Essay on inclusion and mainstreaming of all special education students into the standard classroom.
In the field of education, the theory behind mainstreaming special education students can be useful to the majority of students that are the average slower learner, but detrimental to the student with social disorders which may hinder the learning process. The problem with mainstreaming and inclusion comes when the student to be mainstreamed is diagnosed with a pervasive developmental disorder or a disruptive behavior disorder. In these cases, the student being mainstreamed can have severe problems in the larger class setting, as well as cause severe problems for other students in the same setting. Testing and trial should be conducted to determine the source of a student’s delay, academic versus socially pervasive. Is that delay caused by academic retardation, or by social anxieties and pervasive development?
Learning disabilities such as Autism Spectrum disorder, Attention Deficit Hyperactivity Disorder, and a select few others can demonstrate extreme opposition, through social behavior, rather than academic progression or regression, to the status pro quo of the normal society. Students with these disorders have a difficult time, at best, conforming to the large classroom structure. The socially disabled student may not yet be developmentally able socially to fully understand, or perform at this level of responsibility. These students have the ability to test high on standardized tests, in some cases, making teachers and administration believe the student could perform well in a normal large classroom setting. In truth, many could handle the class load with proper guidance. The problem becomes pronounced when the socially disabled student is placed into the structured normal classroom and the normal student sitting next to the socially disabled student starts clicking a pen, tapping a pencil, or chatting or passing notes to a neighbor. At this point, the socially disabled student becomes distracted at best or frustrated beyond recovery at worst. The socially disabled student then either disrupts the classroom setting, or completely shuts down and does not complete their assigned work. In this situation, mainstreaming can cripple the socially disabled student’s learning capability. These types of social issues can make mainstreaming these students a rigorous test in patience and creative solution development for teachers and administrative personnel.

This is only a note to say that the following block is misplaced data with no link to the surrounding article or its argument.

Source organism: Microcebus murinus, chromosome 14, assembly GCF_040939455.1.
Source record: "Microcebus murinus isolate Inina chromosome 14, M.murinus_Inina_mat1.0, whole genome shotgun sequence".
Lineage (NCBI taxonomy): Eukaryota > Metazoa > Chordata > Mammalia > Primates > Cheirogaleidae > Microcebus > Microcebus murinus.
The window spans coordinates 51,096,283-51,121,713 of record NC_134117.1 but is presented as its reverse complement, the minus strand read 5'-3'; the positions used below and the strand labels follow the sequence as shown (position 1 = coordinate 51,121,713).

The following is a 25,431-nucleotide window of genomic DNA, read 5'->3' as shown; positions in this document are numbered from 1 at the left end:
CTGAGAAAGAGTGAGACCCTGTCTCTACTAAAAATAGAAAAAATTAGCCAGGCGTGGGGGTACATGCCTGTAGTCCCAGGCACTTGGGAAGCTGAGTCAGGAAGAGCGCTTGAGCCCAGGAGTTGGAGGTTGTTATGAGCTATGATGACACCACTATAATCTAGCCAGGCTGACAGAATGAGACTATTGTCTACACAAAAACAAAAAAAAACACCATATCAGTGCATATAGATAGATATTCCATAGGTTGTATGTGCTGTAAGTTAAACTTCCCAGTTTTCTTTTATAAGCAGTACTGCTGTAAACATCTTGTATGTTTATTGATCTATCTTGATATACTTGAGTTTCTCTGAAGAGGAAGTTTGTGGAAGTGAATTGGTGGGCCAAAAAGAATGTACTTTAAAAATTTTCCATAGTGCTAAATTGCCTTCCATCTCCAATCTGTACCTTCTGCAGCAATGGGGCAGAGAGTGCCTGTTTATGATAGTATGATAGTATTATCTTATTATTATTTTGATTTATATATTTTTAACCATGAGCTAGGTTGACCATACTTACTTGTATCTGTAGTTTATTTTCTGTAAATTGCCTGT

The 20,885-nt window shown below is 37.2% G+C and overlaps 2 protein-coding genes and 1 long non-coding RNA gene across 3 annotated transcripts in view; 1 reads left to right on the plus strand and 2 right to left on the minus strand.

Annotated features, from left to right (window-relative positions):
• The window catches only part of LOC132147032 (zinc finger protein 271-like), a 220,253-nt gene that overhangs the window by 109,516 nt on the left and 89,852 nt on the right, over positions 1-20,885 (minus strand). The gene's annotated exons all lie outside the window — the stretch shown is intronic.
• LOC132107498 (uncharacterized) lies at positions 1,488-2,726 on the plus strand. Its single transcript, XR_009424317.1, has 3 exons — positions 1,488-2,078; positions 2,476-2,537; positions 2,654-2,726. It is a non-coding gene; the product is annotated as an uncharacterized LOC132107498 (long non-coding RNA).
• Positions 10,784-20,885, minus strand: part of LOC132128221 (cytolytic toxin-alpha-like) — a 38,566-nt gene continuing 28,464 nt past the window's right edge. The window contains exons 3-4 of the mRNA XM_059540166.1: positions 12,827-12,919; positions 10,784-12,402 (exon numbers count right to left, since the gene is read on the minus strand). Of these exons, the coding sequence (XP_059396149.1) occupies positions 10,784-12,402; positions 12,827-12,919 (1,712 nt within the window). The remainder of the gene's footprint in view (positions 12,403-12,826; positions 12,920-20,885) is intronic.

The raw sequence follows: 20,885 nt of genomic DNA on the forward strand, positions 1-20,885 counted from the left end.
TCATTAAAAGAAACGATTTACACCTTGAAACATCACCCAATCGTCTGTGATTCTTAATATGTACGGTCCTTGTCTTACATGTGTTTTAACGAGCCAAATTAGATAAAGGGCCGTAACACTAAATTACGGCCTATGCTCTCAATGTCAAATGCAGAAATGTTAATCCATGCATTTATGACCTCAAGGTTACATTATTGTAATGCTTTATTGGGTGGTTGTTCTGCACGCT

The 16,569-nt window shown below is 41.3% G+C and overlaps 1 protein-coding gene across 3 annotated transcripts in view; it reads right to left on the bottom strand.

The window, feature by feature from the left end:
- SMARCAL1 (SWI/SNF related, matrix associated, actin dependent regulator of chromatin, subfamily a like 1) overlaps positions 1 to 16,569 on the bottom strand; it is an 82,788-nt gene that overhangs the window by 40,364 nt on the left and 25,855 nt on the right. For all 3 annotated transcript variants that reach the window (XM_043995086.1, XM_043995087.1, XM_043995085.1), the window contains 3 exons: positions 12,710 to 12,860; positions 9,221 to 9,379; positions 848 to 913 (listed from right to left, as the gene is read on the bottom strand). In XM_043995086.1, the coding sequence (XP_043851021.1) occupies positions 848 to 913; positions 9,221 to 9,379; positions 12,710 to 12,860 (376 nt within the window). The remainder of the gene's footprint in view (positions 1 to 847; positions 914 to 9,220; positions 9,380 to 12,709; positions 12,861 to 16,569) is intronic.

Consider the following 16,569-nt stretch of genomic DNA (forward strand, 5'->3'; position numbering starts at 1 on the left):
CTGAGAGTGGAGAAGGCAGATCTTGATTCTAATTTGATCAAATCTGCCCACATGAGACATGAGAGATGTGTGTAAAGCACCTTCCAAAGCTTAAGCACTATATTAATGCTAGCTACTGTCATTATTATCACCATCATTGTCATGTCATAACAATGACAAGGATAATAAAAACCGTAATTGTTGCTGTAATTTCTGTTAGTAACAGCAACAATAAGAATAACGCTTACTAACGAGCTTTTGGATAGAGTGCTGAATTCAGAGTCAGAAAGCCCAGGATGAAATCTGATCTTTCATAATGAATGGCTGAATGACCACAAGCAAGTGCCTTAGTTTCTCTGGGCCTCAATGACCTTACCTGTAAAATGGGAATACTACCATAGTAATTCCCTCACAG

Testing to determine social versus academic delays would help to create a more streamlined individualized education program (IEP) for these students. If the student tests to be perfectly capable of the normal class load, then a trial period should be allowed to determine the adaptability to the larger class size and social interaction. If the student begins to have problems and is failing in completion of class work and homework, then accommodations would have ot be redirected, to bring the student’s conformity about in a slower progressive manner. Forcing a student to conform, immediately, when their disorder, in and of itself, is an inability to conform easily, if at all, only ends up traumatizing the student, creating hard feelings with the teacher, and creates a conflicted environment which only adds to the frustration of all involved.
Our education system, as it stands, is far from perfect, limited in funding, and becoming more mainstreamed every day, with the No Child Left Behind Act. In the same aspect, The No Child Left Behind Act is leaving several hundred students per school district behind every day. The socially disabled student can be a challenge and a hindrance for the regular students and the teacher of the standard large class. The teacher is faced with the difficult decision of failing a student they know is capable of the work, working harder with just that student to help them to understand that social structure has to be maintained in the classroom (with little to no hope of accomplishing the socially disabled student’s conformity), or skipping over the socially disabled student and choosing to concentrate instructional attention on the regular students, further alienating the student with disabilities.
This is the ethical issue teachers have been facing for many years with the advent of psychological diagnosis of pervasive developmental disorders and disruptive behavioral disorders. In most cases, the socially disabled student’s learning disability does not even involve the inability to learn. The socially disabled student is perfectly capable of academic progression in the right environment. The disability involves the small distractions of everyday normal life the average person has the ability to ignore. The distractions irritate or frustrate the socially disabled student, causing situations that can be detrimental to the learning environment for all involved, as well as further alienating the disabled student.